Cyclist groups applaud downtown Edmonton bike lanes pegged at $7.5 million
Downtown Edmonton could have a protected bike lane by next summer, according to a report going to the Urban Planning Committee next week.
The Stantec report recommends bike lanes that would run as far north as 105 Avenue, as far south as 99 Avenue, as far east as 96 Street and as far west as 110 Street.
Anna Ho, chair for Paths for People, said the plans are encouraging.
“I think what we’re really excited about is the idea of starting the conversation and having the minimum grid put in downtown Edmonton,” she said.
“I think we really need to start somewhere and this is a great start.”
The lanes would be 7.1 km in total and would run in both directions. The total cost would run the city $7.5 million including $625,000 annually to service the bike lanes. The cost includes $700,000 for bicycle detection technology at intersections along with $200,000 for snow clearing equipment.
The report also looked at a one-way cycle track but determined a two-way cycle track would require less room in total to install; whereas a one-way track would require a 3.1 metre width on both sides of the street, a two-way track would require only 4.1 metres in total. A two-way track would also accommodate as much parking as possible, according to the report.
The lane would be separated from traffic with an enhanced approach. The report looked at installing a base, which would separate the bike lanes from street traffic with bollards. It also looked at a winter-friendly approach that would include a raised base. Ultimately it recommends the enhanced approach, which would see the bike lanes separated from traffic by planters.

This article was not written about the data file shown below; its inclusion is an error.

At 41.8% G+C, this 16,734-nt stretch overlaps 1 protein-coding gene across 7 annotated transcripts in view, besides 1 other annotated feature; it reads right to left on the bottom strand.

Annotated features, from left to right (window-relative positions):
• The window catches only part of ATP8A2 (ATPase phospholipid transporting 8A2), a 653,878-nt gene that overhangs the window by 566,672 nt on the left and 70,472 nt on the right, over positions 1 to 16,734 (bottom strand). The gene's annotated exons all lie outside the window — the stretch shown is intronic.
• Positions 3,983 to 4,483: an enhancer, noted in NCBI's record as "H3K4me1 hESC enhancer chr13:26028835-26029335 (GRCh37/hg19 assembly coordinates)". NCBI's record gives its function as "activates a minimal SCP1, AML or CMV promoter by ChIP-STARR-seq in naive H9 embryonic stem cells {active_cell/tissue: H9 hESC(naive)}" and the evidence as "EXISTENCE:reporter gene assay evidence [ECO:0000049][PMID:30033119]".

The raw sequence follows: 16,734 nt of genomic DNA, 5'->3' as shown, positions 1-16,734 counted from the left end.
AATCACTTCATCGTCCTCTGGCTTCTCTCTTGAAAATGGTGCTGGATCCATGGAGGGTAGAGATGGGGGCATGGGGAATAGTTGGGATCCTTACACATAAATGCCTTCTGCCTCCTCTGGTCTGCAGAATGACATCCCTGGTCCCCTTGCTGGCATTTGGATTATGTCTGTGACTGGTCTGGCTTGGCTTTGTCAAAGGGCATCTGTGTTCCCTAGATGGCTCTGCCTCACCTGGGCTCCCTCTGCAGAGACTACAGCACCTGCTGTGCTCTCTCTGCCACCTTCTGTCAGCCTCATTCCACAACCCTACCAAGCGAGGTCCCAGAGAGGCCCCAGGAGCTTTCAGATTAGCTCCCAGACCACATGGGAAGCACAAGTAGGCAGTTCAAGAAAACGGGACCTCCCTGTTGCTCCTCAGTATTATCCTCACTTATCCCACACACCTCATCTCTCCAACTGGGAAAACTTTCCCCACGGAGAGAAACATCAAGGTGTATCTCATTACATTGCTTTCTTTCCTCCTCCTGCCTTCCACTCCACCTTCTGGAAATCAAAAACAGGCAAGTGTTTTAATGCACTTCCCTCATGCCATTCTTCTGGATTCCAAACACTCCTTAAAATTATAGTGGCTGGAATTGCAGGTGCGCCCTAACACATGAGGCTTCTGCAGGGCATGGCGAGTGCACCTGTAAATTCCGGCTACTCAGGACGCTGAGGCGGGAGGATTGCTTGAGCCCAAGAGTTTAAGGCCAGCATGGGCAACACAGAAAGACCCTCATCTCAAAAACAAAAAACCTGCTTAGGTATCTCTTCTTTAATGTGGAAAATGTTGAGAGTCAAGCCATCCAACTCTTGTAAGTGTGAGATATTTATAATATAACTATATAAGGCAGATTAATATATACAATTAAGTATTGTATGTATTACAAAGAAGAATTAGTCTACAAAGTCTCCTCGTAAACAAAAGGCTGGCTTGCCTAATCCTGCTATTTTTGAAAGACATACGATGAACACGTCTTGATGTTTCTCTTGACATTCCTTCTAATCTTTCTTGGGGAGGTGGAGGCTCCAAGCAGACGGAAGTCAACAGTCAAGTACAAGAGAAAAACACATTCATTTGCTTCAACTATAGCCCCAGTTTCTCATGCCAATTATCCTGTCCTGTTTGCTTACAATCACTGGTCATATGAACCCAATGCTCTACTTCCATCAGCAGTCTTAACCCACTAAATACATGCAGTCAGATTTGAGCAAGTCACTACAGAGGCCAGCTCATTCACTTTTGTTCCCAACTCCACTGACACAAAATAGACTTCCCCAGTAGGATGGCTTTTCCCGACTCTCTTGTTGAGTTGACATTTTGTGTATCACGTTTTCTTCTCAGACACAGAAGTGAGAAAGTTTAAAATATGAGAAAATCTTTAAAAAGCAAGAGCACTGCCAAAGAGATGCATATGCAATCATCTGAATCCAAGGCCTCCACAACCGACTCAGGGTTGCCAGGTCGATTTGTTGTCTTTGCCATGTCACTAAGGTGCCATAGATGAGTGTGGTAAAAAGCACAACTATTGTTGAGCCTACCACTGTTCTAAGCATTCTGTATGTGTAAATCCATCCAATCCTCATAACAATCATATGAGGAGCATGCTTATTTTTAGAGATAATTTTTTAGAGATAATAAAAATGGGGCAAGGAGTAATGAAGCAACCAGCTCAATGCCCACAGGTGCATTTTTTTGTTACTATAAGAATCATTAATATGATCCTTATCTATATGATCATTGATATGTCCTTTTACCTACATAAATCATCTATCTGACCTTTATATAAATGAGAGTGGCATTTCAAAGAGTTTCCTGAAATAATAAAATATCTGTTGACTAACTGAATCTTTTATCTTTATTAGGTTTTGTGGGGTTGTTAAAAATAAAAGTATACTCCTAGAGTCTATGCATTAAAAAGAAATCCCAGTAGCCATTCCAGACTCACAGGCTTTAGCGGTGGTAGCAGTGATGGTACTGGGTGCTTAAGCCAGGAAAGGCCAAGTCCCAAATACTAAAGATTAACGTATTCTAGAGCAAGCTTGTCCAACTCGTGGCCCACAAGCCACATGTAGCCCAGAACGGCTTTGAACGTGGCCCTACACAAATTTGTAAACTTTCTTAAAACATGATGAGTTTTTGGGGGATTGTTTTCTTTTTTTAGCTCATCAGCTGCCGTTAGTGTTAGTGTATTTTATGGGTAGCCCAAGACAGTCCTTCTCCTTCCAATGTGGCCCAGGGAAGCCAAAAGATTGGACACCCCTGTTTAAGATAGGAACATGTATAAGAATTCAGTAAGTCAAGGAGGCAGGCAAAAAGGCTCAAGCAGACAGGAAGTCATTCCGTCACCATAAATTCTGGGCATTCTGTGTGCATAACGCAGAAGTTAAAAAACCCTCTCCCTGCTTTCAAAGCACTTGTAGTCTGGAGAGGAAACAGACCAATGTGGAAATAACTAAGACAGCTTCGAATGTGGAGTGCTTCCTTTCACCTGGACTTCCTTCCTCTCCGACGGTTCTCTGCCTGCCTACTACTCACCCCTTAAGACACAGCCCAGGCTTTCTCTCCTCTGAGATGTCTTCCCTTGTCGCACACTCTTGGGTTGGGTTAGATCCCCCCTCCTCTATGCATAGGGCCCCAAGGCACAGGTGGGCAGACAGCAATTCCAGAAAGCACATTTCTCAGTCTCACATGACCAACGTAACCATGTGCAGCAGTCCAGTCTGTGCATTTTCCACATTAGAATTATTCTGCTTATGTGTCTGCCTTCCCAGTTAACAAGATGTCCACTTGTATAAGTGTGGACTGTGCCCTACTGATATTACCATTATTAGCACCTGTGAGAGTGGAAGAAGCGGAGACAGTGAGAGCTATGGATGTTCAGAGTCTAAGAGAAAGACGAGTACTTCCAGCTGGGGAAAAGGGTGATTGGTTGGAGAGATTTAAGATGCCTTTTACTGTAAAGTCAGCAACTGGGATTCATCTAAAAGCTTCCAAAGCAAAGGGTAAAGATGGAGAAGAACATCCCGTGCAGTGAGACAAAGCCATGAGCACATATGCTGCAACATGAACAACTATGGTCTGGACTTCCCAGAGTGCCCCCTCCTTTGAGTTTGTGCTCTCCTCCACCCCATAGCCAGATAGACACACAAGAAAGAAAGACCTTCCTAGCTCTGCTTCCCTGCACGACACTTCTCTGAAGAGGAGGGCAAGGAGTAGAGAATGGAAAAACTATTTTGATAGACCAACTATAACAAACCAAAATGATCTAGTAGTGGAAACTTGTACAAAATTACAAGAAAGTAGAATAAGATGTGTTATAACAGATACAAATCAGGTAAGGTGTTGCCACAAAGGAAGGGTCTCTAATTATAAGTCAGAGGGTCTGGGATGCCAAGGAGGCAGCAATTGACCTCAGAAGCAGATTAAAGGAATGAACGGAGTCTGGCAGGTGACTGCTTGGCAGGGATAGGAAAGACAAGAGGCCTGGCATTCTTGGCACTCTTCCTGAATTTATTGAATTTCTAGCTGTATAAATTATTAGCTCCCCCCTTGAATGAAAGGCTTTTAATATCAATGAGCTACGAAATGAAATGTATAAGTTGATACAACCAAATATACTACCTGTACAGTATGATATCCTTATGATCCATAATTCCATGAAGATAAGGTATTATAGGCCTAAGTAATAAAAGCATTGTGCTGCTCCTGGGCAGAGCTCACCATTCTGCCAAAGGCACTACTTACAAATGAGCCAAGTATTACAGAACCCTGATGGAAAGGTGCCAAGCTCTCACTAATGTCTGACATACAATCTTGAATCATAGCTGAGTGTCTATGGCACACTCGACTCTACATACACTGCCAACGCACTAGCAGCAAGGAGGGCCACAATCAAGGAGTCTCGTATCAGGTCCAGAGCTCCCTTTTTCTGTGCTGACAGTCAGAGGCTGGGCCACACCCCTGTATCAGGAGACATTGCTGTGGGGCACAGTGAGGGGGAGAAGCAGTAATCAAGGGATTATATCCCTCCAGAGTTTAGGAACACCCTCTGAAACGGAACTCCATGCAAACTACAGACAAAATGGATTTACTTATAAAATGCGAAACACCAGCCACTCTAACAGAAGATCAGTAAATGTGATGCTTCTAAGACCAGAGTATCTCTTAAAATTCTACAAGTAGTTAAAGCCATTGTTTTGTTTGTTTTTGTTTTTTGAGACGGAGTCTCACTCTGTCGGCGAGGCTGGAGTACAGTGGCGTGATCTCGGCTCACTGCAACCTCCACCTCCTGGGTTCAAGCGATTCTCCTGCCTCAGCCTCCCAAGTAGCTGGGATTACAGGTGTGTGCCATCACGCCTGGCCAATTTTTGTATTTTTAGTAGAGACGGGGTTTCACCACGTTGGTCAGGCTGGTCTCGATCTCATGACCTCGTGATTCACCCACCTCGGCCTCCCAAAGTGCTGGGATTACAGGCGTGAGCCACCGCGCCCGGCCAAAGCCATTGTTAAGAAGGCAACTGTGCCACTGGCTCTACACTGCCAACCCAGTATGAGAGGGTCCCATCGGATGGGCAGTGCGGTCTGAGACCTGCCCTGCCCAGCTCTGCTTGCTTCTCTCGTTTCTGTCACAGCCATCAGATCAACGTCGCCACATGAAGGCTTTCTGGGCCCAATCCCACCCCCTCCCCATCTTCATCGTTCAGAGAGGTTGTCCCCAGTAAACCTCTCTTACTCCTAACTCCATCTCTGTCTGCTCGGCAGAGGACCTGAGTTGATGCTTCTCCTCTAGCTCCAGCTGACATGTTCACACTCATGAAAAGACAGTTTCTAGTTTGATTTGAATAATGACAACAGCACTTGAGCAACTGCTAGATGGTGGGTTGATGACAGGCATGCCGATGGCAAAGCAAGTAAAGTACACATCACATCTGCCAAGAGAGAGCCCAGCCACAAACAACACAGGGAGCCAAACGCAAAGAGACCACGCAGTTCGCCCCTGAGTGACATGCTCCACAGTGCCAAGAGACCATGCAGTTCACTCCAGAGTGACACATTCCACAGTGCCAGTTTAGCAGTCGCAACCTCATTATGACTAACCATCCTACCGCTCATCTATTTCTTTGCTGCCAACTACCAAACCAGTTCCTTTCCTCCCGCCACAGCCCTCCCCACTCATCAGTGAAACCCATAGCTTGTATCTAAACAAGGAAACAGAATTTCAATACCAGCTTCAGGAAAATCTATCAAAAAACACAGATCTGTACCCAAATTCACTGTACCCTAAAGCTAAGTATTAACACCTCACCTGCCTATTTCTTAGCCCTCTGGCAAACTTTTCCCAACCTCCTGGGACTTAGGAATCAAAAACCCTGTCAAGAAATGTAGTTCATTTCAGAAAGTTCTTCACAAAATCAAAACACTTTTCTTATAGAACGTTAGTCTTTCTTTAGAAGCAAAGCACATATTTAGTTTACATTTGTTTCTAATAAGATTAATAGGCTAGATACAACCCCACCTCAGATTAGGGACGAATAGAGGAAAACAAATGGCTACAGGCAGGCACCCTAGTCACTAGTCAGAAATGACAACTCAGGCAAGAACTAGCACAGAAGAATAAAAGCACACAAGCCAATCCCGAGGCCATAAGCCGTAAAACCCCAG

Chris Chan, the executive director for Edmonton Bicycle Commuters Society, said the enhanced approach strikes a fine balance.
“It’s a good balance between maintaining that on-street parking that people really value yet still providing safe accommodations for people to get around on bikes,” he said.
The report states the grid could be completed by June or July 2017 at the earliest or spring 2018 at the latest.
Chan, however, has a couple of concerns. He wants to see the network expand beyond downtown and would like the bike lanes to open sooner if possible.
“Over the past few years, council has been removing bike lanes with the promise of building something to replace it, something better. Delaying this longer and longer, I think it doesn’t help Edmonton move towards its goal of being a sustainable attractive city for people to come to and stay,” he said.
The “proposed bike network places a bike route within two blocks of most downtown destinations,” the report reads.
“Edmonton’s core is based on a relatively fine grained grid pattern of roads that is largely designed for motor vehicles, including on-street parking and loading space. As such, Edmonton’s core is an area of both great opportunity and significant challenge for integrating the movements of pedestrians, cyclists and motorists.”
Councillor Ben Henderson, who is also on the Urban Planning Committee, said the bikes lanes are a pilot project that would allow the city to adjust and adapt them if necessary.
There has been tension over bike lanes in other parts of the city – painted bike lanes were moved from South Edmonton last August after much debate. Bikes lanes were also removed from West Edmonton last July.
Henderson, however, said this plan is different.
“I think what has been problematic in the past is we’ve done a halfway good job in creating the lanes to begin with – paint lines on the road, which isn’t really good enough infrastructure. Part of what I’ve heard from people in some of those other places is, if you’re going to do this, at least do it right, at least do something that will make it so everybody feels safe using these lanes.”
Henderson said he is “quite hopeful” about the project. He said that, if the matter receives support from the Urban Planning Committee on Wednesday, Sept. 28, it will then go to city council.
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